8. The principle of the most benefit. Even when copies and free downloads over Internet could generate a patrimonial "wrong" to third parties, the cultural benefit obtained by it will always be greater in as much that it carries out intensely the principle to foster, spread and access the cultural heritage of mankind. To think otherwise is to privilege the few over the many.
  9. The real evil is elsewhere. Murder, women- and children-trade, poverty and misery are the real evils that ache mankind. According to the United Nations, in 2010 there were 468 thousand murders in the world; the estimation is that 3500 million people live in poverty; in their 2009 inform, the UN found over 2400 victims of "people trade", kidnapped as sex slaves; in some regions in Africa, close to 30% of children suffer acute malnutrition and six people (between children and adults) die every day from hunger. That's why pretending that free download of cultural works is an evil is clearly a tricky and deceptive speech
  10. Against the intermediary-salesman. Culture does not need intermedieries that reduce cultural works to goods. Culture is too important to leavie it in the hands of salespeople that simplistly equate cultural goods with cakes. An intermediary of this kind will never understand the difference between a work of art and a disposable razor blade. What the world needs is more support from the government from every country to artists, creators and poets, as well as ensuring the conditions for the absolute mobility freedom for cultural works.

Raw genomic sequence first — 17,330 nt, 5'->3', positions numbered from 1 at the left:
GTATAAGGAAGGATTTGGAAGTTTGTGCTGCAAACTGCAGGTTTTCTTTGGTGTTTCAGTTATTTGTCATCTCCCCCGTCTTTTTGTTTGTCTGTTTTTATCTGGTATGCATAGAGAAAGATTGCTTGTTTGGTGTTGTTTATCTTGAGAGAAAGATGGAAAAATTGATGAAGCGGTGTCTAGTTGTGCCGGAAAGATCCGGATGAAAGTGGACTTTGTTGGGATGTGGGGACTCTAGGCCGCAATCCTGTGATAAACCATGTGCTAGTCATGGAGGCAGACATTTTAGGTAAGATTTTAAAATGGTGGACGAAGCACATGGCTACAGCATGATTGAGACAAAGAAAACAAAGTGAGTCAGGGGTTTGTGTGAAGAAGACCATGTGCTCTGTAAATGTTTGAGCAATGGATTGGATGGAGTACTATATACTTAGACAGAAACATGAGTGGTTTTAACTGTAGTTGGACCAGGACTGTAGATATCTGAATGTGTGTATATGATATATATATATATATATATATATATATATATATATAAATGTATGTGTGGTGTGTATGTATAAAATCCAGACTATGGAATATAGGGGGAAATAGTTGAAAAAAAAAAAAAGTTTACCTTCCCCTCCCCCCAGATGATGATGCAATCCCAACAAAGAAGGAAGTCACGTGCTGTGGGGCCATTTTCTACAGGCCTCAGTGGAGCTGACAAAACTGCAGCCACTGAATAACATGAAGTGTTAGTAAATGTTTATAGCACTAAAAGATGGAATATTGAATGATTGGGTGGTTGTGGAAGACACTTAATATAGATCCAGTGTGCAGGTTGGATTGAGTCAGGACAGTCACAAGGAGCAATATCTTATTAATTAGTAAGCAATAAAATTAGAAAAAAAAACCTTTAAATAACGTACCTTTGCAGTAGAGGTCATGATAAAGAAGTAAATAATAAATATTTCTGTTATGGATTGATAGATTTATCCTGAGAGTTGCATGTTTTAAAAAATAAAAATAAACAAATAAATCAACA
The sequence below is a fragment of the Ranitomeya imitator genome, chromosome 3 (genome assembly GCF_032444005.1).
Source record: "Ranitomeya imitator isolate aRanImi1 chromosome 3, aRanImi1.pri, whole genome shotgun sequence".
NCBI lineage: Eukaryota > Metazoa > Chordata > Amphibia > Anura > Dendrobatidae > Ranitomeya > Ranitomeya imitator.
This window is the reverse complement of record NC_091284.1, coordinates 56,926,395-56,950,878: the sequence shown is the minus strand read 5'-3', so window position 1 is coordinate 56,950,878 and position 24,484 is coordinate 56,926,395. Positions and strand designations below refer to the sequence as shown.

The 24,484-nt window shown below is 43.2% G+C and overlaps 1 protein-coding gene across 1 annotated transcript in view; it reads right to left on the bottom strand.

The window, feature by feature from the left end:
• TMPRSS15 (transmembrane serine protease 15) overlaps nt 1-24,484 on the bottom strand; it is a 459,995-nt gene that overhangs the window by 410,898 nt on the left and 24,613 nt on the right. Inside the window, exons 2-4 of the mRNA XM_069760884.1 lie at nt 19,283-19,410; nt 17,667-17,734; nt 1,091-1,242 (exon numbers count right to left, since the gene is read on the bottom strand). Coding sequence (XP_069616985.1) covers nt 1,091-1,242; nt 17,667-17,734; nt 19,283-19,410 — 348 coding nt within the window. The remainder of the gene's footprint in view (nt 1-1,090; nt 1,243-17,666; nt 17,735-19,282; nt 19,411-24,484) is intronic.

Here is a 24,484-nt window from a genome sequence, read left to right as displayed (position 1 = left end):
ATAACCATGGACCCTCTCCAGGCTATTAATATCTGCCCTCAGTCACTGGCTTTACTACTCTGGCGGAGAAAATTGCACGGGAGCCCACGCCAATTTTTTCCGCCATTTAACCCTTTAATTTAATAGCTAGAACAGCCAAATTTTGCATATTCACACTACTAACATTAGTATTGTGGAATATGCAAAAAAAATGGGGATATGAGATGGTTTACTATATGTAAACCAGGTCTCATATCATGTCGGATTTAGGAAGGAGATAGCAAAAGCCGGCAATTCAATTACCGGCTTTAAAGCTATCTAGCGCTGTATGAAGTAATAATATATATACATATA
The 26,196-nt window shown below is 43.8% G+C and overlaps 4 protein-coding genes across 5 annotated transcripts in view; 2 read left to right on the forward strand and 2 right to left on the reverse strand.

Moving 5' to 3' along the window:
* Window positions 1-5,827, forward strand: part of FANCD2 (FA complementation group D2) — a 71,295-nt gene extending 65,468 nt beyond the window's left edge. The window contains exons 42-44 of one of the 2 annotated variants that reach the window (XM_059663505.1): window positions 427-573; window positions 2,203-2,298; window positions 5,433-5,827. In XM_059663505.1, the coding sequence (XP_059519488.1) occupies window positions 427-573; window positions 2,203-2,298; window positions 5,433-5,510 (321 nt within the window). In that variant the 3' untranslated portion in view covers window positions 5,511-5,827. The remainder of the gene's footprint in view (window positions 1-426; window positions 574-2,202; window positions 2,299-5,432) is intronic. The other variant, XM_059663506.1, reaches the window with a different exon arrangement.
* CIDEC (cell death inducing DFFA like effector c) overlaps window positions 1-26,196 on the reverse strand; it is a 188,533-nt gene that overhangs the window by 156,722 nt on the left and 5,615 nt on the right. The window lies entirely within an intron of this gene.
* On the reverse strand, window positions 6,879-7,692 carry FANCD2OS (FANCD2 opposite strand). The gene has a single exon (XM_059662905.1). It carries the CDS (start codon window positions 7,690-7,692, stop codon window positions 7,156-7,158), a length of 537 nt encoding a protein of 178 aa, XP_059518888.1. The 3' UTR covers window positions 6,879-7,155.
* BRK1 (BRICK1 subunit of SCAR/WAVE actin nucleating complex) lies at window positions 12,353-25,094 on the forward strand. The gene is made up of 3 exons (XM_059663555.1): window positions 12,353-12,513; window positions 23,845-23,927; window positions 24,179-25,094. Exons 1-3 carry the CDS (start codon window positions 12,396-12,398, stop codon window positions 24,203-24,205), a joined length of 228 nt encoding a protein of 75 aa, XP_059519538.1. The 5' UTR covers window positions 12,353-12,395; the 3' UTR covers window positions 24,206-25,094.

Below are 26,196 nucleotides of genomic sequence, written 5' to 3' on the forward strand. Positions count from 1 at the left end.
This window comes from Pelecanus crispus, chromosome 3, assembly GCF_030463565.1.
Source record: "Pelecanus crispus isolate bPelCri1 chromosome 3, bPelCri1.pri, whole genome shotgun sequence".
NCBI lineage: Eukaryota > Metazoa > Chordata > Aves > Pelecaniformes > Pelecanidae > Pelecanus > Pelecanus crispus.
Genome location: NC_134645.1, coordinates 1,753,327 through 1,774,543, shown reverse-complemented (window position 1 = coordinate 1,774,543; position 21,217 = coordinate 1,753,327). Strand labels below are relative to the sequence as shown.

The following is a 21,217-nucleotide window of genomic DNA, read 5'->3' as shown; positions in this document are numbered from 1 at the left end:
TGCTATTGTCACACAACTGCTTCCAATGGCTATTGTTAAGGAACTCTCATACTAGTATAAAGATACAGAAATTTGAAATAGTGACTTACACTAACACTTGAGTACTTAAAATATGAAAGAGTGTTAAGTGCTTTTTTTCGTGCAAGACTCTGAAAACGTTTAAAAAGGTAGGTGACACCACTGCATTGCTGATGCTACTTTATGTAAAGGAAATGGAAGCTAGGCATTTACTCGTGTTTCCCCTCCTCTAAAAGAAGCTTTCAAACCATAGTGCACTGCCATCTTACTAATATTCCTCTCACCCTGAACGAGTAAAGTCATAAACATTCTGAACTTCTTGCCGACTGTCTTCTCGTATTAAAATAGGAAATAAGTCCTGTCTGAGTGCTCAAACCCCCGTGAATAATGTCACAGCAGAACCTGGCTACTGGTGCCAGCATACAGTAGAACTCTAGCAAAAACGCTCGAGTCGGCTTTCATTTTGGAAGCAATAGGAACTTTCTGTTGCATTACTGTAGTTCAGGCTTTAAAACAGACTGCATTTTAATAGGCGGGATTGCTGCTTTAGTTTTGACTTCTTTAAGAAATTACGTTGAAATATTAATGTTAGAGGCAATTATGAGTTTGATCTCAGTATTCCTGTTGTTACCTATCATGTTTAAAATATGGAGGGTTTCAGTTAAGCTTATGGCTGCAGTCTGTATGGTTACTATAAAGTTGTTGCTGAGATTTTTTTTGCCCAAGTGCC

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From DebCamp to DebConf through cheese, wine and an intro track

Submitted by gwolf on Tue, 07/10/2012 - 02:16

One week. One long week. One beautiful week. One of the two major weeks of the year has passed since my previous post. Surely, we are in the middle of the two Major Weeks of the year, in the yearly schedule I have upheld for almost(!) ten years: DebConf+DebCamp.

Yesterday, DebConf officially started. For the first time ever, we had a DebConf track targetted at the local (for a wide definition of local: All of the Central American countries) communities, which I chaired.

We had the following talk lineup during this track:

  • Empaquetando software para Debian (Gunnar Wolf)
  • Introduction to Debian translation workflow and processes (Christian Perrier)
  • OpenPGP discussion and skillshare (Daniel Kahn Gillmor)